Cassius Dio on the Rain Miracle
The Rain Miracle: the miraculous escape of the Twelfth Legion Fulminata during the Marcomannic Wars.
In the winter of 168/169, the Roman emperor Marcus Aurelius launched a large-scale war against the tribes across the northern frontier of the empire: the Marcomanni and Quadi in Czechia. After initial setbacks, they were defeated in 174. During this campaign, the legion called XII Fulminata (the "Thundering Legion") was surrounded by the Quadi and almost forced into surrender because it had no water. However, when disaster seemed inevitable, a heavy shower relieved the Romans. This seems to have happened in 172.
Immediately, there were several traditions about the cause of the miracle. According to Cassius Dio, a Greek historian who wrote some 40 years after the event, an Egyptian magician had been able to work the miracle.note[Cassius Dio, Roman History 72=71.8-10.] On the other hand, his contemporary Tertullian, a Christian author, claimed that the prayer of Christian soldiers had caused the miracle. Other sources on the incident are coins and a relief on the honorary column of Marcus Aurelius.
The Roman History of Cassius Dio is partly lost, but an excerpt by the Byzantine author Xiphilinus survives. It is quoted below, including an addition by Xiphilinus, who accuses Dio of fraud.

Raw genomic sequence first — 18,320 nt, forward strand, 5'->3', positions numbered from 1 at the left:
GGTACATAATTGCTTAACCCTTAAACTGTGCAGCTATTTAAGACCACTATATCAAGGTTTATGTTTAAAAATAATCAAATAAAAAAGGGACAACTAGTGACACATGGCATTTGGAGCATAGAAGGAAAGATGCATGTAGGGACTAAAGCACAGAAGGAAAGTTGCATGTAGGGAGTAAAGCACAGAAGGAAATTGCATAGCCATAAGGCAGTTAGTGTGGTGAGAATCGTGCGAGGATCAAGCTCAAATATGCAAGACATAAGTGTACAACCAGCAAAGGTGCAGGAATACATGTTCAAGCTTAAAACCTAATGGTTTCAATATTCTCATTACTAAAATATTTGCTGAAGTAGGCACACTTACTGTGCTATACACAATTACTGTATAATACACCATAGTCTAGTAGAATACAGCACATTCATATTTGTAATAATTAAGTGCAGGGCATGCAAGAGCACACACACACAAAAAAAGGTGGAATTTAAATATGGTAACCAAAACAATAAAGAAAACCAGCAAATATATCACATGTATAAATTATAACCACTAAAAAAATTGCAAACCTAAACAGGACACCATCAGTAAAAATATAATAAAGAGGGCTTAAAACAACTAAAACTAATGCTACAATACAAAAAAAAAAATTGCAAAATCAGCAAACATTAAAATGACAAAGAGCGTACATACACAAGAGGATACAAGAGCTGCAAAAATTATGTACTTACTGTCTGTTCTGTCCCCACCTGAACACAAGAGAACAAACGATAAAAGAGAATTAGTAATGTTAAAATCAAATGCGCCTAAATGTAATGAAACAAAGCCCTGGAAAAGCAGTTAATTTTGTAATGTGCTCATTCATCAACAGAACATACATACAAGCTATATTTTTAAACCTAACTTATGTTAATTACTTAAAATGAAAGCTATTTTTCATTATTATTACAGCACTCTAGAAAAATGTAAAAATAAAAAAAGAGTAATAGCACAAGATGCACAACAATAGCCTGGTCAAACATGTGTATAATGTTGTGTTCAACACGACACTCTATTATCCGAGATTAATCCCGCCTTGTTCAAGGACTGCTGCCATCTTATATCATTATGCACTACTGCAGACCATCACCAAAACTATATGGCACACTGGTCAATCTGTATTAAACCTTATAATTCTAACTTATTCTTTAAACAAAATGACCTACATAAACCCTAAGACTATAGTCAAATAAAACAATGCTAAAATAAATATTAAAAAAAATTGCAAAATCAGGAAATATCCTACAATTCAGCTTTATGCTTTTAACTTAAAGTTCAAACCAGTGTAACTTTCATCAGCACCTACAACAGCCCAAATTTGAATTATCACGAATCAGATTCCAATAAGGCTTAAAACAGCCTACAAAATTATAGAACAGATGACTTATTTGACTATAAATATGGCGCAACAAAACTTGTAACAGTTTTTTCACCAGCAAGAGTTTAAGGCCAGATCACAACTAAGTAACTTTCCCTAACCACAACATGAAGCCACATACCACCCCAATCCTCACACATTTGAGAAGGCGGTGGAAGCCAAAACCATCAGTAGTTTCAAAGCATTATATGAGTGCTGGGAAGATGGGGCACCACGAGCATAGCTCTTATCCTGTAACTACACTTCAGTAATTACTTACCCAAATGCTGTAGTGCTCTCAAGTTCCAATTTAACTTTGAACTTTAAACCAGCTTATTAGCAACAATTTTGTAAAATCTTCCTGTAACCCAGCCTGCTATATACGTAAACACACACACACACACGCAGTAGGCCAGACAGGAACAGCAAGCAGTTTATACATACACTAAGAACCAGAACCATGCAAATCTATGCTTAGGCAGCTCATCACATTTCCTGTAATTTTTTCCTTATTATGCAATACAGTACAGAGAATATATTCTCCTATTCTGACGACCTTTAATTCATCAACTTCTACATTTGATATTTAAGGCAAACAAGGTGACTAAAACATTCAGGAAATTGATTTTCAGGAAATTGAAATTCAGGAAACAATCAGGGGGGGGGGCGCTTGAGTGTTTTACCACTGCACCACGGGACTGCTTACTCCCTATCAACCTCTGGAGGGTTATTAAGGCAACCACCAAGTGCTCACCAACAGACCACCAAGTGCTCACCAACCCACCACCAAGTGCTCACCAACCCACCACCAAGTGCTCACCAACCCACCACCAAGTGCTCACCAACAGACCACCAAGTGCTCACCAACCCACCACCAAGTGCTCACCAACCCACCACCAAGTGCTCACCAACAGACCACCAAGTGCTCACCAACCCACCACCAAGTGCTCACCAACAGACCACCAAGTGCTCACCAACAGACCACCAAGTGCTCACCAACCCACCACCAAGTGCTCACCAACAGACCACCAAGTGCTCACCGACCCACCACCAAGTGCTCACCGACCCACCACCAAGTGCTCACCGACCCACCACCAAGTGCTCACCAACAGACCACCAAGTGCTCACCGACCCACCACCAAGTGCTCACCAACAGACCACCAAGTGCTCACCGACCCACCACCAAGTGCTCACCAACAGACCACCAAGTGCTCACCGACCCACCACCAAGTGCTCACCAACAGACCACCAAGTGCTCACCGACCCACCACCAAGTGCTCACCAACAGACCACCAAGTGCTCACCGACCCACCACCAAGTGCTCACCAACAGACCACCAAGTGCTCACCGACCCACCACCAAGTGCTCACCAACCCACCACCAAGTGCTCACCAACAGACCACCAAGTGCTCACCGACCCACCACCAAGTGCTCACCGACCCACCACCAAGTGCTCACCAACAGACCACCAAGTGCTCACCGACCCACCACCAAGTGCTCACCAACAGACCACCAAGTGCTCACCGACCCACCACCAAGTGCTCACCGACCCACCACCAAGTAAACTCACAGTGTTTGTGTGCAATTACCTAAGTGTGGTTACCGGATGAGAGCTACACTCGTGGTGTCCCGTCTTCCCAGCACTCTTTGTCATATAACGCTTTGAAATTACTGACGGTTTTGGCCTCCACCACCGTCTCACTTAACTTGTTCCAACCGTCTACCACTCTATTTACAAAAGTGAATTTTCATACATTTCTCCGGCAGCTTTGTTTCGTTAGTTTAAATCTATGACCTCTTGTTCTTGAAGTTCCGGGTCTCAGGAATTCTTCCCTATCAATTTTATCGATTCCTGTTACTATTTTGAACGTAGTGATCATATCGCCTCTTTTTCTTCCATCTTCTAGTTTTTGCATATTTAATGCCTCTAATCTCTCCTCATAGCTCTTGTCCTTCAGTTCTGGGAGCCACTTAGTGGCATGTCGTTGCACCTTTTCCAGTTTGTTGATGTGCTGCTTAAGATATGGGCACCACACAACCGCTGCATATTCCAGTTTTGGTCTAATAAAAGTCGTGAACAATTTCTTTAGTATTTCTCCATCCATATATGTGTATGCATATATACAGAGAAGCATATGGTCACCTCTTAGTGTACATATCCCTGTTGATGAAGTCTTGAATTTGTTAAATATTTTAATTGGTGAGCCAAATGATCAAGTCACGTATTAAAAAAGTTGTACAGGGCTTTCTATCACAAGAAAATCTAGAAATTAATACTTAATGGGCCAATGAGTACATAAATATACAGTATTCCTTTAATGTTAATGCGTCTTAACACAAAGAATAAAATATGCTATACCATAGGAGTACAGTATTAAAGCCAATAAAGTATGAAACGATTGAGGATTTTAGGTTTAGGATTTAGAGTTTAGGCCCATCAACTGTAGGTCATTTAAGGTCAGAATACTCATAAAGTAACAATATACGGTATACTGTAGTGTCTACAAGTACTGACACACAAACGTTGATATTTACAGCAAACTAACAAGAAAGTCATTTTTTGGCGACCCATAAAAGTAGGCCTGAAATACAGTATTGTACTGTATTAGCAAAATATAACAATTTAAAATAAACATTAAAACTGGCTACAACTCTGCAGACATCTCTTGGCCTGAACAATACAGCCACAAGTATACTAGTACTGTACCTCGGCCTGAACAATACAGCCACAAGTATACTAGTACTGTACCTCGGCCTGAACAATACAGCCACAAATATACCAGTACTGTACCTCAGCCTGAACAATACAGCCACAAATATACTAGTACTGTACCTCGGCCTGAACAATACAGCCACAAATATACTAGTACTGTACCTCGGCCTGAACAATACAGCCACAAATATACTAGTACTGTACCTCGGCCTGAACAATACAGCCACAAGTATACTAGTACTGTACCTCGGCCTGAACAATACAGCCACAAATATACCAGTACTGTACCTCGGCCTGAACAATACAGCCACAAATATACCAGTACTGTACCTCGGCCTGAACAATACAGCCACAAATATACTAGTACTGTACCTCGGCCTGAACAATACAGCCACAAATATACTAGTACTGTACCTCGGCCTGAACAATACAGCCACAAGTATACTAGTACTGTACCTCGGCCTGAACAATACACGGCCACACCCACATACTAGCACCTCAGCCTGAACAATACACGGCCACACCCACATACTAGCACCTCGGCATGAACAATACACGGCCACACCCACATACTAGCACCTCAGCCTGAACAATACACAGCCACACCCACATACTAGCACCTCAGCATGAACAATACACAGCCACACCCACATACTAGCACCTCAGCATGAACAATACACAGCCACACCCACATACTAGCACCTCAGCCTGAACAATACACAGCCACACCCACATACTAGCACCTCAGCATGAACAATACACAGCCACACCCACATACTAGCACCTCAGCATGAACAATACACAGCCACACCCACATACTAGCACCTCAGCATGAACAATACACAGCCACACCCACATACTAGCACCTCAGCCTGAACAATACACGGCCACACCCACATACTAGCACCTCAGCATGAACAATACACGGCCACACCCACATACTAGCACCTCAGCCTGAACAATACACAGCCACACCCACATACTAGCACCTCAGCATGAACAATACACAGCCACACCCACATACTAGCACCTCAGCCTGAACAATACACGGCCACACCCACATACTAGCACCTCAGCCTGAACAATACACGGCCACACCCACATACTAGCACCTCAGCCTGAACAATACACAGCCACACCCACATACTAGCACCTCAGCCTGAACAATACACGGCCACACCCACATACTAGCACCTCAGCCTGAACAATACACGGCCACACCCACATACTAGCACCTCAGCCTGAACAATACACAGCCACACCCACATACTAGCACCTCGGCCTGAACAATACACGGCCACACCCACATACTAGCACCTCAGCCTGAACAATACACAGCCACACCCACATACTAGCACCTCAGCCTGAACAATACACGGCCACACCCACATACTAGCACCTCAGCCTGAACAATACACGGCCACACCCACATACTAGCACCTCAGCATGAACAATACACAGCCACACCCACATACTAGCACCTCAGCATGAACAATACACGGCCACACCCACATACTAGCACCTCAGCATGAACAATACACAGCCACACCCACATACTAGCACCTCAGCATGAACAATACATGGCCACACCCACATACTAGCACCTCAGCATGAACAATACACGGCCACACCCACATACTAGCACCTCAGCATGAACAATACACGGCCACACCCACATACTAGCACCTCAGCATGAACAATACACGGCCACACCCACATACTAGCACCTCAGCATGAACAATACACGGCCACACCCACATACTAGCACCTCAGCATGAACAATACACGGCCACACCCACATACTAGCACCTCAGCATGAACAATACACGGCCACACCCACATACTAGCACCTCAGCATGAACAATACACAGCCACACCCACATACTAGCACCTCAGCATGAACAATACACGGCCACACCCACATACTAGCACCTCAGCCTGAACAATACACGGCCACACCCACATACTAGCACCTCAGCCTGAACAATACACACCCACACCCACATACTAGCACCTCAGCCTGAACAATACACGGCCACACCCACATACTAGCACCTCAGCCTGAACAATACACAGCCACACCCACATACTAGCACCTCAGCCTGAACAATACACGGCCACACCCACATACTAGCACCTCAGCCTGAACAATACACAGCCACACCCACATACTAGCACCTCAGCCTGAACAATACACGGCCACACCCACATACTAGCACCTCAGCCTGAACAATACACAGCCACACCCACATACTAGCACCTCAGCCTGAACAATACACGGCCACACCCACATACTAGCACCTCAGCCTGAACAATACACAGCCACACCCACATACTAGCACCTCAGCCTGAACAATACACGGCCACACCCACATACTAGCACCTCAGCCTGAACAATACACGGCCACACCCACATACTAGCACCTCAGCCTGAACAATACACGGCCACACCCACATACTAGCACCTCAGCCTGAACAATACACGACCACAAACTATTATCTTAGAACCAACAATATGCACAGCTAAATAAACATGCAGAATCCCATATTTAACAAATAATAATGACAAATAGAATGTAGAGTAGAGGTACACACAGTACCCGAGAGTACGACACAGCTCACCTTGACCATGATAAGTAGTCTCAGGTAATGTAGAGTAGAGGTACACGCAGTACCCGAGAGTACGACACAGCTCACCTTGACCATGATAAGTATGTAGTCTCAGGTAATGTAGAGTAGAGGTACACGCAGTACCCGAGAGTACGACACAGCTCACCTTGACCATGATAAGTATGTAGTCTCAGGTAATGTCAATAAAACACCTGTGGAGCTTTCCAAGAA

The translation was made by E. Cary.
[71.8] So Marcus subdued the Marcomanni and the Iazyges after many hard struggles and dangers. A great war against the people called the Quadi also fell to his lot and it was his good fortune to win an unexpected victory, or rather it was vouchsafed him by heaven.
For when the Romans were in peril in the course of the battle, the divine power saved them in a most unexpected manner. The Quadi had surrounded them at a spot favorable for their purpose and the Romans were fighting valiantly with their shields locked together; then the barbarians ceased fighting, expecting to capture them easily as the result of the heat and their thirst. So they posted guards all about and hemmed them in to prevent their getting water anywhere; for the barbarians were far superior in numbers. The Romans, accordingly, were in a terrible plight from fatigue, wounds, the heat of the sun, and thirst, and so could neither fight nor retreat, but were standing and the line and at their several posts, scorched by the heat, when suddenly many clouds gathered and a mighty rain, not without divine interposition, burst upon them. Indeed, there is a story to the effect that Harnuphis, an Egyptian magician, who was a companion of Marcus, had invoked by means of enchantments various deities and in particular Mercury, the god of the air,note[Mercury is not known as celestial deity. He is, however, often presented as the Roman equal of the Egyptian Thoth, who is, under the name of Thoth-Shu, responsible for meteorology.] and by this means attracted the rain.